In the first-in-human trial noted above26 and in the phase 2 studies of reversal of apixaban and rivaroxaban28, adverse events related to ciraparantag were similar. Table 3 summarizes the adverse events in the phase 2 trials. In these trials, ciraparantag was well tolerated across all range of doses. Mild, transient sensations of warmth (i.e., hot flashes or flushing) were dose related and the most common complaint. These events occurred soon after drug administration and mostly resolved with less than one hour. Ciraparantag did not produce any clinically significant change in routine laboratory measurements (CBC, chemistry, liver, renal function, lipids), vital signs or ECG parameters. Importantly, in all human studies, when measured, there were no consistent changes in prothrombotic markers such as prothrombin fragment 1.2, D-dimers or tissue factor pathway inhibitor.

Since the introduction of the DOACs there has been some controversy as to the necessity of a reversal agent given the short half-life of each of the DOACs (29,30). Unfortunately, there have been no randomized trials of the available reversal agents versus no reversal agent or standard of care. Given the short comings of the two specific available reversal agents, the PCCs, which have always been widely available, by default, may have become the standard of care although they are not licensed for use in DOAC treated patients so far. Of note, some studies show no difference in outcomes with PCCs versus andexanet alfa (18).
Compared to the existing reversal agents in clinical use, ciraparantag has unique, favorable attributes including its broad-spectrum activity reversing oral Factor Xa inhibitors and parenteral Xa/IIa inhibitors, its ability to be rapidly and easily administered, and its long functional pharmacodynamic half-life (Table 4).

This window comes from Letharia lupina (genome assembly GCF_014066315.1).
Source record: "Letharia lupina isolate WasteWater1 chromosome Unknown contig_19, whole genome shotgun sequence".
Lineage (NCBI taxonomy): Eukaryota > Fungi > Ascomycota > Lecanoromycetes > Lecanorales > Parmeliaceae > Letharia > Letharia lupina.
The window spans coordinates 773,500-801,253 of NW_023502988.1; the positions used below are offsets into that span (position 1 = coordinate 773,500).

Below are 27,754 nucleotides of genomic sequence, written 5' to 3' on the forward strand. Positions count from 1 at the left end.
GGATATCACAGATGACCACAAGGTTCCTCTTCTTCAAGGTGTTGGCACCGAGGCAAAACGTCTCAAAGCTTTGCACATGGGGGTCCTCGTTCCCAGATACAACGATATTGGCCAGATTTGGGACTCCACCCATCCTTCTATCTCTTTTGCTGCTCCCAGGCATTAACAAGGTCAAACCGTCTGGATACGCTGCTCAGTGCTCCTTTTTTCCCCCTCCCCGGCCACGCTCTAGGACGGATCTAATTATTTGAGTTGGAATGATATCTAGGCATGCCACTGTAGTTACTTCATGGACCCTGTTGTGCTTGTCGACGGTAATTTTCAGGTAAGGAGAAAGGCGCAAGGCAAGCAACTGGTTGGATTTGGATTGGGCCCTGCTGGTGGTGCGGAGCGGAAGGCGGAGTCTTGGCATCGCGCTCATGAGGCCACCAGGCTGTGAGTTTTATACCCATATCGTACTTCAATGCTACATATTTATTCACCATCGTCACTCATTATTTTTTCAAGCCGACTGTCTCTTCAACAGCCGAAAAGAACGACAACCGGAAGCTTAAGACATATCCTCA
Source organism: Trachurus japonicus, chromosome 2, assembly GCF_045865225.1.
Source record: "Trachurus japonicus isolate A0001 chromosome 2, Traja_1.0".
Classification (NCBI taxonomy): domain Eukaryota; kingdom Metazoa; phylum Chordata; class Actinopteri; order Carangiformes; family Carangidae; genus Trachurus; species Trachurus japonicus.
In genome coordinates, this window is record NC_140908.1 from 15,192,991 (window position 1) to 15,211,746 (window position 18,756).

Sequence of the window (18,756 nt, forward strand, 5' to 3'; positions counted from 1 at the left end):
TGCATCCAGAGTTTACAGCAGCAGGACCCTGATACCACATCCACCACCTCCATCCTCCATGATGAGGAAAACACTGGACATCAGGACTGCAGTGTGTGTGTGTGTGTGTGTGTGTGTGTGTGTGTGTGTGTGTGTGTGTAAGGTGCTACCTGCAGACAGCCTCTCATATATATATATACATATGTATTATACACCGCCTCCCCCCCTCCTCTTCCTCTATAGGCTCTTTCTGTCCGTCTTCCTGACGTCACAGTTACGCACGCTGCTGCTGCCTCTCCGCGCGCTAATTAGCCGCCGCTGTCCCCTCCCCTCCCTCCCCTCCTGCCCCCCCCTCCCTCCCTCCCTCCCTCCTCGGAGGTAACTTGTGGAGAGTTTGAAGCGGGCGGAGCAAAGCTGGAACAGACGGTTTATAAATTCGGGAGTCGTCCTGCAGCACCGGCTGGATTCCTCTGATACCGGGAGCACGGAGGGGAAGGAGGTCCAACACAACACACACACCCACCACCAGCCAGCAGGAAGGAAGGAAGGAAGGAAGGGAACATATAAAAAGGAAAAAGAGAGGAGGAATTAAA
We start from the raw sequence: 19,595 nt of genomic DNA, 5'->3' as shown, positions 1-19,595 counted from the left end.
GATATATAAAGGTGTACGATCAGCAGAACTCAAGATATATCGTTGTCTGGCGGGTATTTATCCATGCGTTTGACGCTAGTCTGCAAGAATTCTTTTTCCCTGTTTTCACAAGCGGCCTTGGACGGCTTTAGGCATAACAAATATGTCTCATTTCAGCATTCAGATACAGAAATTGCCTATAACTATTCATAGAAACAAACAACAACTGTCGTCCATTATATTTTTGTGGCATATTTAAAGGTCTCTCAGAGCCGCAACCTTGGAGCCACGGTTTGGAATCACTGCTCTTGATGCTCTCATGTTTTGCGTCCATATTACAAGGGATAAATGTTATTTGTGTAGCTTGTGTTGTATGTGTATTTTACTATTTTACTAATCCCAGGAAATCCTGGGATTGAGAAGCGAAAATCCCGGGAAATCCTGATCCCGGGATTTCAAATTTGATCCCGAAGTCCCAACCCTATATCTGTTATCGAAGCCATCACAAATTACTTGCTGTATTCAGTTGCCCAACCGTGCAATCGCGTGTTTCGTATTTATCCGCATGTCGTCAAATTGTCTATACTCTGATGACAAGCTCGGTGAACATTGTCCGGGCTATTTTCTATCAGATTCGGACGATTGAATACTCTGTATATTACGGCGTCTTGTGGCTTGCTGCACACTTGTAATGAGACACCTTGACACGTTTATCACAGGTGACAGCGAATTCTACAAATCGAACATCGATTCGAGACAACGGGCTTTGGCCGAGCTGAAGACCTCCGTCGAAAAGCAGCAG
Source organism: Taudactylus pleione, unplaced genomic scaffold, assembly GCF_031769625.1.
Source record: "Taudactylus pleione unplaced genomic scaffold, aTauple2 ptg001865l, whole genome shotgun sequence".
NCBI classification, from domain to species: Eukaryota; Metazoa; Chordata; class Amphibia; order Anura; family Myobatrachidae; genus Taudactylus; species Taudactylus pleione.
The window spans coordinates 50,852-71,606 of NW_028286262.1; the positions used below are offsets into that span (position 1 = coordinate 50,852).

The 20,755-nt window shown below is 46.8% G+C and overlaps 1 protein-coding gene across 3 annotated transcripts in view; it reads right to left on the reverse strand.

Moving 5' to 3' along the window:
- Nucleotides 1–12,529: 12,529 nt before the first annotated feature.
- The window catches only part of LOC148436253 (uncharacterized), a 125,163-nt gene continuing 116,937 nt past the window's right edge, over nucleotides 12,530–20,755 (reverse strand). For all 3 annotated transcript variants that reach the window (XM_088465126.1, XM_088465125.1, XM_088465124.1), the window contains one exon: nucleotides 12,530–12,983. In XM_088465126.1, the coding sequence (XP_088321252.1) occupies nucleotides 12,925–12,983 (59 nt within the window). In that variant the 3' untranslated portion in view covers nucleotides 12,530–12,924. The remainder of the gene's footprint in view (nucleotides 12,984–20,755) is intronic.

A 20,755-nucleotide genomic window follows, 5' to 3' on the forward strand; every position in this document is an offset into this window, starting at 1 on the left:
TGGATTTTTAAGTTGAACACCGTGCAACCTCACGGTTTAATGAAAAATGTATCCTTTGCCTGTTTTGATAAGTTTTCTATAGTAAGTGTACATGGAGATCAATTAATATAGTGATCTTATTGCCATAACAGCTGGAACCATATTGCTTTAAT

Animal models of bleeding and initial human studies in healthy volunteers show the ability of ciraparantag to rapidly reverse DOAC induced bleeding (oral FXa inhibitors - apixaban, edoxaban, rivaroxaban; and the parenteral IIa/Xa inhibitors, enoxaparin and UFH) or coagulation defect in a dose-dependent manner without significant safety signals.
The clinical efficacy, safety and potential advantages of ciraparantag need to be confirmed by phase 3 clinical trials in patients with major bleeding or needing urgent surgery which are currently in the planning stages.

E. Lindhoff-Last has received lecture honoraria and advisory fees from Bayer AG, Boehringer Ingelheim, Bristol-Myers Squibb/Pfizer, Daiichi- Sankyo, Portola, CSL Behring, Norgine Pharmaceuticals, Viatris and Aspen and institutional research support from Bayer AG, Bristol-Myers Squibb/Pfizer, Daiichi-Sankyo and CSL Behring for a different research project.
J. Ansell: advisor to Norgine Pharmaceuticals and Covis Pharmaceuticals; Scientific Advisory Board and equity interest in Perosphere Technologies, Inc.

Funding: None

Acknowledgements: None